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If you're looking to give flowers as a gift to a friend, loved one or colleague, then why not order them online with us? Ordering flowers online means you can have them delivered directly to your recipient, and you can choose exactly what you want. From single flowers to larger, more complex arrangements, you're sure to find something to meet your needs.
Canada is a huge country with an astonishing amount of woodland, nature reserves and green space. The country's appreciation for flora and fauna is evident in its vast number of flower and gardening shows, events and festivals, which happen all year round.
Canada Blooms is the biggest flower and gardening show in the country. Founded in 1996 by the Garden Club of Toronto and Landscape Ontario, it now exists as the Canada Blooms Horticultural Society, a non-profit organisation with a mission that promotes horticulture, botany and the importance of looking after our flowers, gardens, and natural landscape. 2014 was a record year for the event, attracting over 200,000 visitors over five days, all eager to learn more about flowers and gardening.
Running in May each year, The Canadian Tulip Festival one of the most famous and prestigious events in Canada's flower calendar. Established in 1953, the festival now features over 300,000 tulips from over 60 different varieties. The festival has wider implications for the environment, too, planting approximately 1 million tulips on a route around the city of Ottawa, now aptly named Tulip Route. The festival is colourful, vibrant and exciting, with beautiful floral art and design, and events, demonstrations and talks from leading gardeners and florists.
Canada is synonymous with the maple leaf - it appears on its national flag, is the unofficial plant of the nation, and in 1996 the Maple Tree was voted the National Tree of Canada by its inhabitants. The maple leaf has been used to represent Canada since the 1700s, but wasn't used in any official documentation until it was Incorporated into the coat of arms of some of the provinces. The symbol is now used on almost every official document and object produced by the country, including the Canadian Dollar. The maple isn't the only symbolic plant in the country, however - each province and territory also has its own official regional flower and tree. British Columbia, for example, adopted the Pacific Dogwood as its official flower in 1956, and the Western Redcedar as its tree in 1988.
Canada is the second largest country in the world by total area, and covers almost ten million square kilometres in total. The sheer size of the country, and its geographical location, means that Canada has a varied climate across the provinces and territories. Because of this, a wide range of native plants and flowers grow all the over the country, and there are a vast number of public and private botanical gardens, parks, nature reserves and green spaces to explore.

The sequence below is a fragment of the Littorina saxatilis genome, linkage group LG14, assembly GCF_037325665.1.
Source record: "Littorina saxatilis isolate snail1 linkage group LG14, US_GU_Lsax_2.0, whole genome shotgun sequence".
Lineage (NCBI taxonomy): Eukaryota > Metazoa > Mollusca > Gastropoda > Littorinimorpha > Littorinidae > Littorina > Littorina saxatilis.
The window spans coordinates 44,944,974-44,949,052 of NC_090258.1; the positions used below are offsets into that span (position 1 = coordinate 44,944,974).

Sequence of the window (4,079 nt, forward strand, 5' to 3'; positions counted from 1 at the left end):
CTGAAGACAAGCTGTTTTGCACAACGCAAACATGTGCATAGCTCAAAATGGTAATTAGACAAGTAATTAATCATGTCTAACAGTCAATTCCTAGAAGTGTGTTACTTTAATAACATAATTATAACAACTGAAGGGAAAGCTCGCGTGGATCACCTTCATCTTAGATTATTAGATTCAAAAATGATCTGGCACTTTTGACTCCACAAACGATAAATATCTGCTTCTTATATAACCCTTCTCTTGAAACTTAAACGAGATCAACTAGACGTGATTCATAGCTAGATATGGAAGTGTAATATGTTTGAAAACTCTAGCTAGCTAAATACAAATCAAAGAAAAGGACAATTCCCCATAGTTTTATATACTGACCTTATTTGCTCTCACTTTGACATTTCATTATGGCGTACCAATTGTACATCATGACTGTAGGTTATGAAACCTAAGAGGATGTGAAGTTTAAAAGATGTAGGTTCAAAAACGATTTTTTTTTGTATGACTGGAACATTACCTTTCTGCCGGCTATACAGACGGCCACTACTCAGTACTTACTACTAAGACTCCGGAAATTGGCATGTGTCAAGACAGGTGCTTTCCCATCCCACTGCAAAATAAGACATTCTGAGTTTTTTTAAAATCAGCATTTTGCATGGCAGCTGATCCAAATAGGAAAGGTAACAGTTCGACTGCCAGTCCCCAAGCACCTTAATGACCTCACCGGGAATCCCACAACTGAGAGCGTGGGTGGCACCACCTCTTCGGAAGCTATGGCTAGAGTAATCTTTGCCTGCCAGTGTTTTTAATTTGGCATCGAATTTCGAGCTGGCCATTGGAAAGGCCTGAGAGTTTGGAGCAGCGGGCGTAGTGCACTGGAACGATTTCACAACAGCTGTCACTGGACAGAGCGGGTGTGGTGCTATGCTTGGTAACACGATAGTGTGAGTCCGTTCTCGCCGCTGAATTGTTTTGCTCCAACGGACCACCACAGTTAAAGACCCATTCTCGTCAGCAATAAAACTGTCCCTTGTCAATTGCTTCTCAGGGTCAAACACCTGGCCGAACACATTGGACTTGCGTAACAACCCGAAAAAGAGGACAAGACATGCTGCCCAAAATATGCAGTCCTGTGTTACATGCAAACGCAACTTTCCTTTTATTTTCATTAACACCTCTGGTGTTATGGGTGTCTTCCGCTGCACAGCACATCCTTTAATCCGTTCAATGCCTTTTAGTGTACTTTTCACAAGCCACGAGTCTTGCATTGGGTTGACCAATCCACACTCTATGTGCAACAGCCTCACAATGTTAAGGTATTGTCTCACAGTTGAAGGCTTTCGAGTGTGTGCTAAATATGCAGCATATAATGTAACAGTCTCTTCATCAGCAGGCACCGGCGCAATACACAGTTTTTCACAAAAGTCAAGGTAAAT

Originally started by Robert and Jennie Butchart as a garden for their family home at the beginning of the twentieth century, The Butchart Gardens is now one of the most beautiful and diverse gardens in the country and receives approximately one million visitors each year. Jennie Butchart started developing the garden in 1904, and slowly added more features and themed gardens to it over the course of her lifetime, including a Japanese Garden, Sunken Garden and Italian Garden, all of which you can still see today. Although still owned by the family, the Gardens are also owned and protected by the Historic Sites and Monuments Board of Canada, and have been declared a National Historic Site. The gardens feature a wide range of plants and flowers which change with the seasons, and the relatively temperate climate on Vancouver Island means that more flowers can grow here than elsewhere in the country.
Bloedel Floral Conservatory was built at Vancouver's highest point to celebrate the city's centenary. The 21m high dome is an aviary as well as a conservatory, and is home to 230 free-flying birds and over 500 species of plants and flowers. It is split into three distinct climate zones, tropical, sub-tropical and desert, showcasing the most interesting and beautiful plants from these climates. With an emphasis on teaching the importance of biodiversity and the relationship between flora and fauna, the Conservatory is a must-see for anyone interested in rare plants and flowers, rainforest species and indoor gardening - but it has other things to offer. Sitting at the highest point in the city, if offers great views of the surrounding green space and tress, and of the wider city below.
Allan Gardens is one of the oldest parks in Toronto, and as well as boasting acres of green space and landscaped lawns, it is also home to a large collection of rare plants and flowers housed in over 16,000 sqft of greenhouses and conservatories. The collection includes banana trees, cacti and succulents, hibiscus, datura and cycad, and one of the greenhouses contains a waterfall, small pond and Kashmirian Cypress. Much like the Bloedel Conservatory, Allan Gardens is also a must visit for any rare flower enthusiasts, but has other great features too, such a regular festivals, shows and flower related events.
Canada is a country of natural beauty - from Niagara Falls and its giant volcanoes, to the interior plains and temperate Vancouver, there is an astonishing variety of wild plants, flowers and trees across the country. If you've been inspired by this and want to give the gift of flowers to someone you love, then why not order flowers online? Flower delivery means they can be delivered anywhere in Canada, directly to your recipients door. Give someone you love a slice of beautiful Canada by ordering flowers online today.